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Mine Exploration Forum

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Marnie

Joined: 14/08/2008

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Posted: 30/10/2008 04:36:16
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Can any of history buffs out there give me info on the Ting Tang mine in Cornwall, possible lists of employees (particularly John Bray of Gwennap) during the 1800s, accidents, deaths, working conditions and wages and when the mine closed.
Lindal Moor, Greenhaume and Park Mines, Cumbria where Thomas Wilkinson worked and managed at one time.
What age did boys go underground?
Was it only iron that was mined around Urswick, Dalton, Barrow areas?
What was the iron used for? Was it anything to do with the ship building at Barrow?
Were the mines underground or open cut?
How were the mine girls employed, what did they do?
What happened to the workers and the villages when mines closed?
Did Cornish miners have sponsers when they moved to the copper mines of Moonta and Kapunda South Australia?
Was TB anything to do with pollution from the mining?
I'm doing my family history and many members were miners of iron, copper, tin and coal. Amazingly some lived to good ages while others died quite young.
I await with anticipation.
Marnie.
IP: 124.180.83.61
Jimbo

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Joined: 30/03/2007
Location: Ooop North

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Posted: 30/10/2008 07:36:43
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I think you will need to buy some relevant books with all those questions Wink

Perhaps someone can point you in the right direction, I would recommend Mike Moore Books as a good starting point (see the link at the bottom of the page) Smile

--

'For every mineral collecting trip that pays its way (or even returns a little profit) there will be many others that fail' !!!
IP: 89.242.162.167 Edited: 30/10/2008 07:38:07 by Jimbo
lipsi

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Joined: 20/04/2008
Location: Worcester, England

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Posted: 30/10/2008 07:58:58
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Hi Marnie. Suggest that you send an email to: mining-history@JISCMAIL.AC.UK

This is a web based mining history org whose members may be able to help

Regards

Lipsi
IP: 86.134.211.230
Marnie

Joined: 14/08/2008

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Posted: 31/10/2008 02:44:22
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Thanks Jimbo,
So much information to consider I'll need to live another lifetime.
Marnie.
IP: 203.11.167.2
Marnie

Joined: 14/08/2008

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Posted: 31/10/2008 02:46:30
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Thanks Lipsi,
I'll have a look at that site.
Marnie.
IP: 203.11.167.2
SimonRL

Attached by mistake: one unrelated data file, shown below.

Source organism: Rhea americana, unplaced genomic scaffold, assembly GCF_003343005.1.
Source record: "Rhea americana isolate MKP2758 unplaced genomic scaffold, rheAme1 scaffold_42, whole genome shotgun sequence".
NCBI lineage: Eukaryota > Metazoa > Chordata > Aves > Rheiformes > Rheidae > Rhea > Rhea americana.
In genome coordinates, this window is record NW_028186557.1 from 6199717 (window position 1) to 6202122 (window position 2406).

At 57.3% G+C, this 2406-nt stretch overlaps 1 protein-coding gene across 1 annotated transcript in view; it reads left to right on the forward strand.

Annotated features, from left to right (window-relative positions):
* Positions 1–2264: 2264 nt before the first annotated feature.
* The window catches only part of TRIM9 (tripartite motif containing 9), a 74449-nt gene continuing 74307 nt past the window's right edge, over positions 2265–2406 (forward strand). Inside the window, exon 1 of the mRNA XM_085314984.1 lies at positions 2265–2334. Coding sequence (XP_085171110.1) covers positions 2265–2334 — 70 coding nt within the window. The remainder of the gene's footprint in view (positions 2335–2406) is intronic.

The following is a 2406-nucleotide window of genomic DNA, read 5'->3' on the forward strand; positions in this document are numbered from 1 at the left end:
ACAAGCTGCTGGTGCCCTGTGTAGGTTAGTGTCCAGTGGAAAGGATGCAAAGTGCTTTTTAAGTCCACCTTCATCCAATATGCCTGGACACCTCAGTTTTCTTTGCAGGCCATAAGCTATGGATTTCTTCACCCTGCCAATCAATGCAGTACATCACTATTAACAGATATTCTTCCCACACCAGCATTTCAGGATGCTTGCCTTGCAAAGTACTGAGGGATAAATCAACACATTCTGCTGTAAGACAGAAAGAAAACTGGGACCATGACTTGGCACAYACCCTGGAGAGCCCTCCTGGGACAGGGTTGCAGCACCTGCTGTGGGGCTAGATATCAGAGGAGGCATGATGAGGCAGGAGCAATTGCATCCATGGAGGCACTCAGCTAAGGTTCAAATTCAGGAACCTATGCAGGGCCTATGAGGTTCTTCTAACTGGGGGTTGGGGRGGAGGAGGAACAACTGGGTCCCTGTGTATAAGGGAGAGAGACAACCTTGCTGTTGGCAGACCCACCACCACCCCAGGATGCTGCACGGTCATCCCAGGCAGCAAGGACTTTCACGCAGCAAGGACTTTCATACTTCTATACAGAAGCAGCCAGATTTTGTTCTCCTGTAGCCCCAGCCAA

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Joined: 27/11/2005
Location: North Wales

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Posted: 03/11/2008 18:55:28
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I've had a PM from Marnie and since she's based in Australia ordering every book on the subject might be a little impractical.

Does anybody have any pointers to the list of questions, and specific suggestions for titles from Mike Moore that might provide the required info in more depth.

Ta Flowers
IP: 83.148.135.213
carnkie

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Joined: 07/09/2007
Location: camborne, cornwall

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Posted: 03/11/2008 19:32:06
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Regarding children working at and down mines THE ROYAL COMMISION REPORTS on CHILDREN in THE MINES, 1842 is pretty comprehensive.

[web link]

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The past is a foreign country: they do things differently there.
IP: 79.74.163.120
Marnie

Joined: 14/08/2008

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Posted: 03/11/2008 22:15:34
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Thanks Carnarkie,
I had good browse, however most seems to be related to coal mining whereas I'm after iron mining around Dalton-in-Furness and Urswick mainly, possibly copper in Gwennap Cornwall and no specification of mining type around Girthon, Kirkudbright Scotland.
Sorry I'm so far away.
Marnie.
IP: 121.219.58.157
ICLOK

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Joined: 19/02/2008
Location: Ripley, Derbyshire up North.

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Posted: 03/11/2008 22:43:44
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Heres a copy of a painting I did years ago of Park Mine... hope you like... if you want a better electronic copy PM me your email Smile



(click image to open full size image in new window)

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The railway isn't run simply for the convenience of your dragon!
IP: 78.145.144.36
carnkie

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Joined: 07/09/2007
Location: camborne, cornwall

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Posted: 04/11/2008 15:56:53
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Marnie wrote:

Did Cornish miners have sponsers when they moved to the copper mines of Moonta and Kapunda South Australia?